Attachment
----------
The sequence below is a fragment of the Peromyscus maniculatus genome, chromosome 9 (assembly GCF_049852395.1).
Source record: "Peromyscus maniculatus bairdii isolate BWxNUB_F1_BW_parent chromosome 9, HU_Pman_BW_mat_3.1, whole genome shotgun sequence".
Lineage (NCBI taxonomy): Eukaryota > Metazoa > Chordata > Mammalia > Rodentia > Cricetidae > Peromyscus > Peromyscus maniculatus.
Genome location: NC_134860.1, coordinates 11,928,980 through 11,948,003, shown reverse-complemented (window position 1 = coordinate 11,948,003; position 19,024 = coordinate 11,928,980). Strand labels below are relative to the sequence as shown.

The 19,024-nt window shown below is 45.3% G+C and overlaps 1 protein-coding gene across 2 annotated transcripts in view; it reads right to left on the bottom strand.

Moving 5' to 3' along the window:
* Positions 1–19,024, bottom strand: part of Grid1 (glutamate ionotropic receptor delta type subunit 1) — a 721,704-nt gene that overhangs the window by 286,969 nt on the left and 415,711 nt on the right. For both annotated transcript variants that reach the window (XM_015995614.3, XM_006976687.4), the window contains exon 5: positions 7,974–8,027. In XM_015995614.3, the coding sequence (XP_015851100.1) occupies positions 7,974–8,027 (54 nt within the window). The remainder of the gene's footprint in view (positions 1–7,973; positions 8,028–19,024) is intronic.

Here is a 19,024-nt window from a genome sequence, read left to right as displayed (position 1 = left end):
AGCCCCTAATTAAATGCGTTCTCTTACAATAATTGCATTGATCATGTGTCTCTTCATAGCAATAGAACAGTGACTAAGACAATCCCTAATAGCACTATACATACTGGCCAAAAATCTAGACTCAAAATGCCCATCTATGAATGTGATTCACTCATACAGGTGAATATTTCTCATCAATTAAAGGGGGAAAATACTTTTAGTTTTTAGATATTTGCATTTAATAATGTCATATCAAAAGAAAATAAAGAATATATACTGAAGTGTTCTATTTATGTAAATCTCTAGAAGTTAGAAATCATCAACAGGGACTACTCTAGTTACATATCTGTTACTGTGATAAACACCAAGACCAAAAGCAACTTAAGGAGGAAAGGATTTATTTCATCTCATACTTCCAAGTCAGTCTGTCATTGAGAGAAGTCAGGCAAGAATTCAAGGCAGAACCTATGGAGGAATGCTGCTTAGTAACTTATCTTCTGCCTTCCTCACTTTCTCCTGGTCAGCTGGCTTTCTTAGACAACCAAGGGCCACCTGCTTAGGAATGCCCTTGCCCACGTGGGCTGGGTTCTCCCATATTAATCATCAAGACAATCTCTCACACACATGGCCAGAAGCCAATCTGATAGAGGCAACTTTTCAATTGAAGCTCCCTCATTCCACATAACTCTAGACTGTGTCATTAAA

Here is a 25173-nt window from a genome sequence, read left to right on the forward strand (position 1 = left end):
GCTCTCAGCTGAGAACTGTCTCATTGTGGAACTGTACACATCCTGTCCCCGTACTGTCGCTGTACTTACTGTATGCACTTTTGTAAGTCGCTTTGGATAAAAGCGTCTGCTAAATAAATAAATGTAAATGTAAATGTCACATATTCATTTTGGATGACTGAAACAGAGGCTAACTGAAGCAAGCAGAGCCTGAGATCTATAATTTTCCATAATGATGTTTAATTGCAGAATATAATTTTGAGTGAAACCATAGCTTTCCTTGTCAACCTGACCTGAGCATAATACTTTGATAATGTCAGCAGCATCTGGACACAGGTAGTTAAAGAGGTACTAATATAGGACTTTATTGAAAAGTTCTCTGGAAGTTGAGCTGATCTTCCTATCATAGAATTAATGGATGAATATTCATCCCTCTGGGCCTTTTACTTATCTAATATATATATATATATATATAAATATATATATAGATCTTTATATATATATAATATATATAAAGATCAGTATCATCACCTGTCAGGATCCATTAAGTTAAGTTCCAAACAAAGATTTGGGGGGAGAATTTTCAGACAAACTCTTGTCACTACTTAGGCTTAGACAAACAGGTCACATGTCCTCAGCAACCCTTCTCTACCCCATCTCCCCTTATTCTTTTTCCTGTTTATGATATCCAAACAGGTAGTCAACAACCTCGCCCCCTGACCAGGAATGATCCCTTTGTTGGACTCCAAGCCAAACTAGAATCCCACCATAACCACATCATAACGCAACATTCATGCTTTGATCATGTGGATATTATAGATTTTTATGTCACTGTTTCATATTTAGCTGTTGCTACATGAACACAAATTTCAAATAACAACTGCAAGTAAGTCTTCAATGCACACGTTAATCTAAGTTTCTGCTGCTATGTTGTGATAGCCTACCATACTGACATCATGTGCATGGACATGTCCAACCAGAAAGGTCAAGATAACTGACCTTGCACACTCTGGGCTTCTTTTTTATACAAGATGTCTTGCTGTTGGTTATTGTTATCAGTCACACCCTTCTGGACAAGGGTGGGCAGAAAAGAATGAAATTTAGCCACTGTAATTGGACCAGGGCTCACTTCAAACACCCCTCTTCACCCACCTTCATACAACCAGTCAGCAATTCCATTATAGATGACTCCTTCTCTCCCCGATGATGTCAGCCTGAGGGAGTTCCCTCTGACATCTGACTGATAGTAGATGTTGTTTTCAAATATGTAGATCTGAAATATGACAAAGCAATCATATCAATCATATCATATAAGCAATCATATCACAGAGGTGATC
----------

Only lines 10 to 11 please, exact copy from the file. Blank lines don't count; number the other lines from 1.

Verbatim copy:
Here is a 25173-nt window from a genome sequence, read left to right on the forward strand (position 1 = left end):
GCTCTCAGCTGAGAACTGTCTCATTGTGGAACTGTACACATCCTGTCCCCGTACTGTCGCTGTACTTACTGTATGCACTTTTGTAAGTCGCTTTGGATAAAAGCGTCTGCTAAATAAATAAATGTAAATGTAAATGTCACATATTCATTTTGGATGACTGAAACAGAGGCTAACTGAAGCAAGCAGAGCCTGAGATCTATAATTTTCCATAATGATGTTTAATTGCAGAATATAATTTTGAGTGAAACCATAGCTTTCCTTGTCAACCTGACCTGAGCATAATACTTTGATAATGTCAGCAGCATCTGGACACAGGTAGTTAAAGAGGTACTAATATAGGACTTTATTGAAAAGTTCTCTGGAAGTTGAGCTGATCTTCCTATCATAGAATTAATGGATGAATATTCATCCCTCTGGGCCTTTTACTTATCTAATATATATATATATATATATAAATATATATATAGATCTTTATATATATATAATATATATAAAGATCAGTATCATCACCTGTCAGGATCCATTAAGTTAAGTTCCAAACAAAGATTTGGGGGGAGAATTTTCAGACAAACTCTTGTCACTACTTAGGCTTAGACAAACAGGTCACATGTCCTCAGCAACCCTTCTCTACCCCATCTCCCCTTATTCTTTTTCCTGTTTATGATATCCAAACAGGTAGTCAACAACCTCGCCCCCTGACCAGGAATGATCCCTTTGTTGGACTCCAAGCCAAACTAGAATCCCACCATAACCACATCATAACGCAACATTCATGCTTTGATCATGTGGATATTATAGATTTTTATGTCACTGTTTCATATTTAGCTGTTGCTACATGAACACAAATTTCAAATAACAACTGCAAGTAAGTCTTCAATGCACACGTTAATCTAAGTTTCTGCTGCTATGTTGTGATAGCCTACCATACTGACATCATGTGCATGGACATGTCCAACCAGAAAGGTCAAGATAACTGACCTTGCACACTCTGGGCTTCTTTTTTATACAAGATGTCTTGCTGTTGGTTATTGTTATCAGTCACACCCTTCTGGACAAGGGTGGGCAGAAAAGAATGAAATTTAGCCACTGTAATTGGACCAGGGCTCACTTCAAACACCCCTCTTCACCCACCTTCATACAACCAGTCAGCAATTCCATTATAGATGACTCCTTCTCTCCCCGATGATGTCAGCCTGAGGGAGTTCCCTCTGACATCTGACTGATAGTAGATGTTGTTTTCAAATATGTAGATCTGAAATATGACAAAGCAATCATATCAATCATATCATATAAGCAATCATATCACAGAGGTGATC